K.P. Puttanna Shetty (Part 1)

K.P. Puttanna Shetty was the deputy commissioner of Kolar during 1903-04. On one of those days, K.P Puttanna Shetty inaugurated a library in one of the clubs of Kolar. I listened to the speech he delivered that day. I was a high school student then. Someone had taken me along to this event. His speech may have lasted for about five minutes. It was in English. His choice of words and the emotions hidden in them appealed to my mind. Only so many words as to stay appropriate. It was brief and simple. My appreciation and admiration towards him blossomed as a result. 

Shekdar Gundappa (Part 2)

Rumāle Śāmabhaṭṭa

Now, this Vēṅkaṭaśarma was not one among my ancestors. It was a person named Śāmabhaṭṭa who was my predecessor. A Vedic practitioner by birth, Śāmabhaṭṭa, chose the profession of a Shanbhogue [1]for a livelihood, which brought unto him, an official turban or a roomal, thus earning him the title of Rumāle Śāmabhaṭṭa. Now this title might've been a banter, and very much akin to the case of the esteemed, Chappalli Viśveśvara Śāstri, as mentioned by me elsewhere –

Shekdar Gundappa

The storage of the genealogical records and investing in their maintenance are the things that have barely captured the emphasis of our folk. On the contrary, the European world seems to have taken some interest at least, in this regard, such as, the devoted maintenance of a record for every child that is baptised in the community, including the date of birth and the parental information of the infant. Apart from this, the customary recording of the diary entries and routinary whereabouts, provide us with generous amounts of information.

The Violinists of Mulbagal

Among the violinists from Mulbagal (Kolar district, Karnataka), four are prominent:


  1. Madhavayya
  2. Ramachandracharya
  3. Venkatappa
  4. Sethumadhava Rao

Among these, Madhavayya was the best when it comes to his command over the instrument and proficiency in the Ragas. But Sethumadhava Rao was the most senior in terms age and experience. Hence, I shall commence by narrating about him first.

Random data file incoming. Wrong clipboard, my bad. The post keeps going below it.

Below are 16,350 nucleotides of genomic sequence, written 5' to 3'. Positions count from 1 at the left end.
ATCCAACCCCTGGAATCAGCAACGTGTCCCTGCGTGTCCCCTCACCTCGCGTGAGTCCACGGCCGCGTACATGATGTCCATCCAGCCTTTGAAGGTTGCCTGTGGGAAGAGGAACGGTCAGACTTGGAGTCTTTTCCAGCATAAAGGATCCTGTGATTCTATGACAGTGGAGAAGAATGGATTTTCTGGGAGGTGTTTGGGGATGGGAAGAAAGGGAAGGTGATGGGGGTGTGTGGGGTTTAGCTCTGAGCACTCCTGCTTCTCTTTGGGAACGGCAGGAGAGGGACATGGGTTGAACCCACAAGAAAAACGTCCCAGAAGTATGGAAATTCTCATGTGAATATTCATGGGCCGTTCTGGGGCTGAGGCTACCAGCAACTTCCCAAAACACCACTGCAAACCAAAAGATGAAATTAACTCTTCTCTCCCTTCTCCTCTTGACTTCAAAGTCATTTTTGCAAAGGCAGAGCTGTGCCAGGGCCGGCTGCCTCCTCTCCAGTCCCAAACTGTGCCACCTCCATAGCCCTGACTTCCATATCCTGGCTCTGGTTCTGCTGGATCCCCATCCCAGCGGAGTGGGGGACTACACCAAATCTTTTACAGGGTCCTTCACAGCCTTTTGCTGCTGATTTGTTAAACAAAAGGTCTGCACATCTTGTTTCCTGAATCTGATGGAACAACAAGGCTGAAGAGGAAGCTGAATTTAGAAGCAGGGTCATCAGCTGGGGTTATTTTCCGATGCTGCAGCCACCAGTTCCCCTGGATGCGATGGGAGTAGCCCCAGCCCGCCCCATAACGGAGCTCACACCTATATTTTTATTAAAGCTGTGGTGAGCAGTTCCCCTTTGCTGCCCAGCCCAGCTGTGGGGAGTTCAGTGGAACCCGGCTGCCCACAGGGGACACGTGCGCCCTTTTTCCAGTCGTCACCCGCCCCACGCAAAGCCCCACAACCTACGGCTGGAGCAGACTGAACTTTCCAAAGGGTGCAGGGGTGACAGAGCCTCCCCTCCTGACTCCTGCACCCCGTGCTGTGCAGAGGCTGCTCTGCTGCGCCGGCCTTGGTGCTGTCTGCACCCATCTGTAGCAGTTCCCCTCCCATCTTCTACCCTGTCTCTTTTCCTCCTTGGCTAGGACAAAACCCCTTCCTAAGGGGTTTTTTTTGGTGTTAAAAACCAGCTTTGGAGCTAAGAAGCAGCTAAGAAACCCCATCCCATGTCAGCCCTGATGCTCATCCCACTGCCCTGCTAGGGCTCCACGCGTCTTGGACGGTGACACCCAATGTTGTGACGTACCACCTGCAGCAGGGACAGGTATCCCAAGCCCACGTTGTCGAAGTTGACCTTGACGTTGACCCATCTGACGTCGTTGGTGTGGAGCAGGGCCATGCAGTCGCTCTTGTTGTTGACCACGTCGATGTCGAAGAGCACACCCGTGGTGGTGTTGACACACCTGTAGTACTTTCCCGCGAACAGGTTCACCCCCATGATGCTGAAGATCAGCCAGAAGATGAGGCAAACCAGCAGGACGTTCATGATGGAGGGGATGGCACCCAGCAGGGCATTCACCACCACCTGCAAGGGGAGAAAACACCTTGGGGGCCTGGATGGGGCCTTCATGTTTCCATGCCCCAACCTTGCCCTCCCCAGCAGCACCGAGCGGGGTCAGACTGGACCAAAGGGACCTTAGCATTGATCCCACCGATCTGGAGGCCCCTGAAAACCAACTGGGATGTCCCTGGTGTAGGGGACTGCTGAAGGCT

Home Remedies - Part 2

Discharging Social Debts

Now I will narrate some social etiquette that was in practice more than seventy years ago. People did not frequent hotels or restaurants back then. In fact, one couldn’t find any hotels or restaurants in any town other than Bangalore [in the Mysore Province]. The common belief among the brāhmaṇas was that running a restaurant or eating in one was highly improper.

Karpura Srinivasa Rao (Part 2)

A Special Incident

A scholar used to attend all the Sahitya Parishat meetings. But, Venkatanarayanappa wouldn’t give him much attention. He would be kept isolated. Let’s say there were perhaps reasons. Let’s call him Mr. X.

When the Sahitya Parishat met in Chikkamagaluru, it looked like Mr. X pleaded with Rao. Rao said “Venkatanarayanappa, please give him a chance now at least. He wants to tell something; he will keep whining otherwise. Please show some mercy!”.

Home Remedies - Part 1

I’ve heard that medical experts document in detail, in accordance with their working philosophy - the onset of an ailment in a patient, its progression, the effect the ingested medicine has in curing the patient, and so forth (as evidence) in their articles and books. I too have suffered some ailments in the past. I’m interested in developments in medical sciences. I intend to record a few case histories that could possibly help future editors of pharmacopeia. I will present two cases now - Hunger and Indigestion.